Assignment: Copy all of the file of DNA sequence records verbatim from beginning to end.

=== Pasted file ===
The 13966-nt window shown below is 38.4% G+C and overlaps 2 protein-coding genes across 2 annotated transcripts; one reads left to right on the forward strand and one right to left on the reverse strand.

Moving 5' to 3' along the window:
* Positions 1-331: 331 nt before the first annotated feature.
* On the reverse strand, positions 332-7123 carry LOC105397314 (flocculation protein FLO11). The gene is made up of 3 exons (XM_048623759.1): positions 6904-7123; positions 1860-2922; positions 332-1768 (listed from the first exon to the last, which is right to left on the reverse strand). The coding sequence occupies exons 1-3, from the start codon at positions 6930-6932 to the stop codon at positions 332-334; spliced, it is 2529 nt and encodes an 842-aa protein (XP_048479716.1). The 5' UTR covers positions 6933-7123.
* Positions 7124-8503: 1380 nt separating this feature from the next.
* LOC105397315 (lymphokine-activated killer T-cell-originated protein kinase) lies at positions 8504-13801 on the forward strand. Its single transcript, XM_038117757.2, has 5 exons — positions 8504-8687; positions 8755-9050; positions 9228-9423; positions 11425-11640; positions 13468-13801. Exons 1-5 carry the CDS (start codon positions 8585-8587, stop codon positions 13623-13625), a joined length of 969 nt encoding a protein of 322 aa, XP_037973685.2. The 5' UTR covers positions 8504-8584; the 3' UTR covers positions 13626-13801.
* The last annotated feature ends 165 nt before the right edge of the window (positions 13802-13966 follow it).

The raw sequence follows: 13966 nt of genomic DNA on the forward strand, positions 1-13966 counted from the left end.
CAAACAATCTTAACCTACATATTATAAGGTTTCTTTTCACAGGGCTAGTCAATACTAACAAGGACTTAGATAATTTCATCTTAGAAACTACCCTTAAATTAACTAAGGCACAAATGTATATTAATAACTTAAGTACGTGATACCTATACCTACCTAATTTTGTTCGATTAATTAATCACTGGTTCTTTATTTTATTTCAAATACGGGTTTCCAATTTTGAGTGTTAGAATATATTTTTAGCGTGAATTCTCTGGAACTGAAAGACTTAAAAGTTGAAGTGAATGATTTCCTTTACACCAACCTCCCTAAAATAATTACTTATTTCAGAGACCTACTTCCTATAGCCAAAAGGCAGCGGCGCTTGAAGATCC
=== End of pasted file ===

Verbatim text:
The 13966-nt window shown below is 38.4% G+C and overlaps 2 protein-coding genes across 2 annotated transcripts; one reads left to right on the forward strand and one right to left on the reverse strand.

Moving 5' to 3' along the window:
* Positions 1-331: 331 nt before the first annotated feature.
* On the reverse strand, positions 332-7123 carry LOC105397314 (flocculation protein FLO11). The gene is made up of 3 exons (XM_048623759.1): positions 6904-7123; positions 1860-2922; positions 332-1768 (listed from the first exon to the last, which is right to left on the reverse strand). The coding sequence occupies exons 1-3, from the start codon at positions 6930-6932 to the stop codon at positions 332-334; spliced, it is 2529 nt and encodes an 842-aa protein (XP_048479716.1). The 5' UTR covers positions 6933-7123.
* Positions 7124-8503: 1380 nt separating this feature from the next.
* LOC105397315 (lymphokine-activated killer T-cell-originated protein kinase) lies at positions 8504-13801 on the forward strand. Its single transcript, XM_038117757.2, has 5 exons — positions 8504-8687; positions 8755-9050; positions 9228-9423; positions 11425-11640; positions 13468-13801. Exons 1-5 carry the CDS (start codon positions 8585-8587, stop codon positions 13623-13625), a joined length of 969 nt encoding a protein of 322 aa, XP_037973685.2. The 5' UTR covers positions 8504-8584; the 3' UTR covers positions 13626-13801.
* The last annotated feature ends 165 nt before the right edge of the window (positions 13802-13966 follow it).

The raw sequence follows: 13966 nt of genomic DNA on the forward strand, positions 1-13966 counted from the left end.
CAAACAATCTTAACCTACATATTATAAGGTTTCTTTTCACAGGGCTAGTCAATACTAACAAGGACTTAGATAATTTCATCTTAGAAACTACCCTTAAATTAACTAAGGCACAAATGTATATTAATAACTTAAGTACGTGATACCTATACCTACCTAATTTTGTTCGATTAATTAATCACTGGTTCTTTATTTTATTTCAAATACGGGTTTCCAATTTTGAGTGTTAGAATATATTTTTAGCGTGAATTCTCTGGAACTGAAAGACTTAAAAGTTGAAGTGAATGATTTCCTTTACACCAACCTCCCTAAAATAATTACTTATTTCAGAGACCTACTTCCTATAGCCAAAAGGCAGCGGCGCTTGAAGATCC